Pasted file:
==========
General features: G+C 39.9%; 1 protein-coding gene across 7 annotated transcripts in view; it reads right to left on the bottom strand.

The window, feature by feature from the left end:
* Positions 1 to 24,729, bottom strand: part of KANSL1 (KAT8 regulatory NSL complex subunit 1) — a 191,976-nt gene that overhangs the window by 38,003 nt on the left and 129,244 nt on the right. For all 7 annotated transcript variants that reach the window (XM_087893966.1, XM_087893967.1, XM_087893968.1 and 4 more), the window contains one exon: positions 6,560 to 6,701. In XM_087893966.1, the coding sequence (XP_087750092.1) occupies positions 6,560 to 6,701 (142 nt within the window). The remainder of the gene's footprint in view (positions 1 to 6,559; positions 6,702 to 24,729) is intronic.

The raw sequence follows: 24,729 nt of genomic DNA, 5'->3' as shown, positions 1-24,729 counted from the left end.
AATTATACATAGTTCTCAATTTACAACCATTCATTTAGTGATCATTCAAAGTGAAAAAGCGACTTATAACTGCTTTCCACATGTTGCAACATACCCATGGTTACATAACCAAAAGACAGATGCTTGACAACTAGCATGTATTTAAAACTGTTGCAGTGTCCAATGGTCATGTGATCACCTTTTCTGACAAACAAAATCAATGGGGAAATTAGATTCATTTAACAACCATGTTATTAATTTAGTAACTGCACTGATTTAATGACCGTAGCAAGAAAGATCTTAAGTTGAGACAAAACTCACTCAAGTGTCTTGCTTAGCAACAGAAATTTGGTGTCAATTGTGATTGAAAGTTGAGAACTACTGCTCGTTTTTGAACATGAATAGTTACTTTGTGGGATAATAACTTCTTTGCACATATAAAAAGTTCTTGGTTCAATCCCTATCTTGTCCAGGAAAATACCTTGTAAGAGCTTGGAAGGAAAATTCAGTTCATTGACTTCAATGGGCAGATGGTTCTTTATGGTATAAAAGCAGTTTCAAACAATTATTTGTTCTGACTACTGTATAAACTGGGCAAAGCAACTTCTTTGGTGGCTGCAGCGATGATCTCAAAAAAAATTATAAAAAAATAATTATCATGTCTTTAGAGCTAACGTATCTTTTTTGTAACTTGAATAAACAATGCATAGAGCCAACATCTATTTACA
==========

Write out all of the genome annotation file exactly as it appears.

General features: G+C 39.9%; 1 protein-coding gene across 7 annotated transcripts in view; it reads right to left on the bottom strand.

The window, feature by feature from the left end:
* Positions 1 to 24,729, bottom strand: part of KANSL1 (KAT8 regulatory NSL complex subunit 1) — a 191,976-nt gene that overhangs the window by 38,003 nt on the left and 129,244 nt on the right. For all 7 annotated transcript variants that reach the window (XM_087893966.1, XM_087893967.1, XM_087893968.1 and 4 more), the window contains one exon: positions 6,560 to 6,701. In XM_087893966.1, the coding sequence (XP_087750092.1) occupies positions 6,560 to 6,701 (142 nt within the window). The remainder of the gene's footprint in view (positions 1 to 6,559; positions 6,702 to 24,729) is intronic.

The raw sequence follows: 24,729 nt of genomic DNA, 5'->3' as shown, positions 1-24,729 counted from the left end.
AATTATACATAGTTCTCAATTTACAACCATTCATTTAGTGATCATTCAAAGTGAAAAAGCGACTTATAACTGCTTTCCACATGTTGCAACATACCCATGGTTACATAACCAAAAGACAGATGCTTGACAACTAGCATGTATTTAAAACTGTTGCAGTGTCCAATGGTCATGTGATCACCTTTTCTGACAAACAAAATCAATGGGGAAATTAGATTCATTTAACAACCATGTTATTAATTTAGTAACTGCACTGATTTAATGACCGTAGCAAGAAAGATCTTAAGTTGAGACAAAACTCACTCAAGTGTCTTGCTTAGCAACAGAAATTTGGTGTCAATTGTGATTGAAAGTTGAGAACTACTGCTCGTTTTTGAACATGAATAGTTACTTTGTGGGATAATAACTTCTTTGCACATATAAAAAGTTCTTGGTTCAATCCCTATCTTGTCCAGGAAAATACCTTGTAAGAGCTTGGAAGGAAAATTCAGTTCATTGACTTCAATGGGCAGATGGTTCTTTATGGTATAAAAGCAGTTTCAAACAATTATTTGTTCTGACTACTGTATAAACTGGGCAAAGCAACTTCTTTGGTGGCTGCAGCGATGATCTCAAAAAAAATTATAAAAAAATAATTATCATGTCTTTAGAGCTAACGTATCTTTTTTGTAACTTGAATAAACAATGCATAGAGCCAACATCTATTTACA